Opposition figure Mohammed ElBaradei emerged from house arrest late Sunday to join protesters in central Cairo, echoing their demand that U.S.-allied President Hosni Mubarak resign and establishing himself as the face of Egypt's six-day pro-democracy uprising.
The dramatic nighttime appearance by ElBaradei - the Nobel Peace Prize winner who returned to Egypt last week after the protests began - suddenly placed him at the forefront of a leaderless grass-roots revolt that has brought one of the Arab world's longest and most entrenched dictatorships to the brink of collapse.
As the banned Muslim Brotherhood and other Egyptian opposition groups said they would support ElBaradei in negotiations for a new government, U.S. President Barack Obama called allies and expressed support for "an orderly transition to a government that is responsive to the aspirations of the Egyptian people," according to a White House statement.
Mubarak's days appeared to be numbered, although the 82-year-old leader showed no obvious signs that he would give up the office he has for nearly 30 years. F-16 fighter jets buzzed protesters in downtown Cairo in a show of intimidation. News services reported that the Egyptian army was sending reinforcements and state television said that the police, who have been absent from the streets since Friday, would resume patrols.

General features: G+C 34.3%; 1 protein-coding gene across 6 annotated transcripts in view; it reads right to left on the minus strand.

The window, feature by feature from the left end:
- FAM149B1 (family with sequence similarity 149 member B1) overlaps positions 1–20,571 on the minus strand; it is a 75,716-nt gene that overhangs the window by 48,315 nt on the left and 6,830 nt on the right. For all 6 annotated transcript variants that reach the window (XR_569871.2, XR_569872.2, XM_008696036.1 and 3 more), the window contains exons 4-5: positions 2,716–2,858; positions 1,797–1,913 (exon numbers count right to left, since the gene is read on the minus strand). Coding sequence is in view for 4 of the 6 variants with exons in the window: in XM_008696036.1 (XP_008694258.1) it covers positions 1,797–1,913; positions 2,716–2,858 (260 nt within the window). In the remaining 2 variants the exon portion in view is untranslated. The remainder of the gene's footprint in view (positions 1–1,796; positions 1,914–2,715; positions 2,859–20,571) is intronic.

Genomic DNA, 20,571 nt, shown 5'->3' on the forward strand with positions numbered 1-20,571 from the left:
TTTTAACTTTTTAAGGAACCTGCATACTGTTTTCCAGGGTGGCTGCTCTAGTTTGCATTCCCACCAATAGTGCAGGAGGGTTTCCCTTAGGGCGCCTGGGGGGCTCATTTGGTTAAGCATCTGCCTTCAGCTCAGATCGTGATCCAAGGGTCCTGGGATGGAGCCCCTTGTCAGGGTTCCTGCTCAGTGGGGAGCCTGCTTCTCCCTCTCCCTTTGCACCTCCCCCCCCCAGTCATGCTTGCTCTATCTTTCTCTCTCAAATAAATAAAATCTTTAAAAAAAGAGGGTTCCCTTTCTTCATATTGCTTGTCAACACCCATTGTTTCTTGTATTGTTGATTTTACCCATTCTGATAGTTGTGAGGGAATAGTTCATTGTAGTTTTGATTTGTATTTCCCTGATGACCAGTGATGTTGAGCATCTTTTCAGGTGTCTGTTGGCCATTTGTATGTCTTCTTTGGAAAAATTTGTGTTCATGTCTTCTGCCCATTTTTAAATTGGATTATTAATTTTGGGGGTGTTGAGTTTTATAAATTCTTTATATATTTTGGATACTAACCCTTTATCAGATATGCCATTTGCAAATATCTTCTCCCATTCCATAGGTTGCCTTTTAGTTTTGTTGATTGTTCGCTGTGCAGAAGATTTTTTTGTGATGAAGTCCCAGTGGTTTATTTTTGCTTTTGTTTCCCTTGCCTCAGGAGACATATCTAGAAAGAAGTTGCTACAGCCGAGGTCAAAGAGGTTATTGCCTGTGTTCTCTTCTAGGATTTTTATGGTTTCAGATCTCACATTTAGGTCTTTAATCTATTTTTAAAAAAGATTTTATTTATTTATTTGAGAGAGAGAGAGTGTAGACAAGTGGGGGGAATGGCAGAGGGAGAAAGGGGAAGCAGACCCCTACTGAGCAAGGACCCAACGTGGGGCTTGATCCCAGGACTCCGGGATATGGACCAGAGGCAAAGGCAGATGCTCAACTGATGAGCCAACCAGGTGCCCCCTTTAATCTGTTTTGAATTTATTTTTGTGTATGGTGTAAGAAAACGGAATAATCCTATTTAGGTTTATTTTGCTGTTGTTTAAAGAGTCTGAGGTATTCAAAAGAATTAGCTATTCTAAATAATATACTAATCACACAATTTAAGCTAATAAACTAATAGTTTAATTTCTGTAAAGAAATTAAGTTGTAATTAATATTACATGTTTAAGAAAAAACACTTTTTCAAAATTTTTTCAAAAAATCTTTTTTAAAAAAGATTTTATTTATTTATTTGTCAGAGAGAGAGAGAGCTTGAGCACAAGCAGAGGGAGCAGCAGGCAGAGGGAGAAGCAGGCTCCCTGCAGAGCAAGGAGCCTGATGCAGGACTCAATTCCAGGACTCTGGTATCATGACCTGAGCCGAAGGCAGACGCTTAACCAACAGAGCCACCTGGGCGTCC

Cairo remained an anxious battle zone: long lines at fuel pumps, markets plucked clean of bread and other staples, shops boarded up or looted, banks and restaurants shuttered. Neighborhood-watch groups armed themselves against the marauding gangs that many Egyptians thought had been unleashed by the hated Interior Ministry to sow chaos. Dozens of prisoners reportedly escaped or been freed from jails.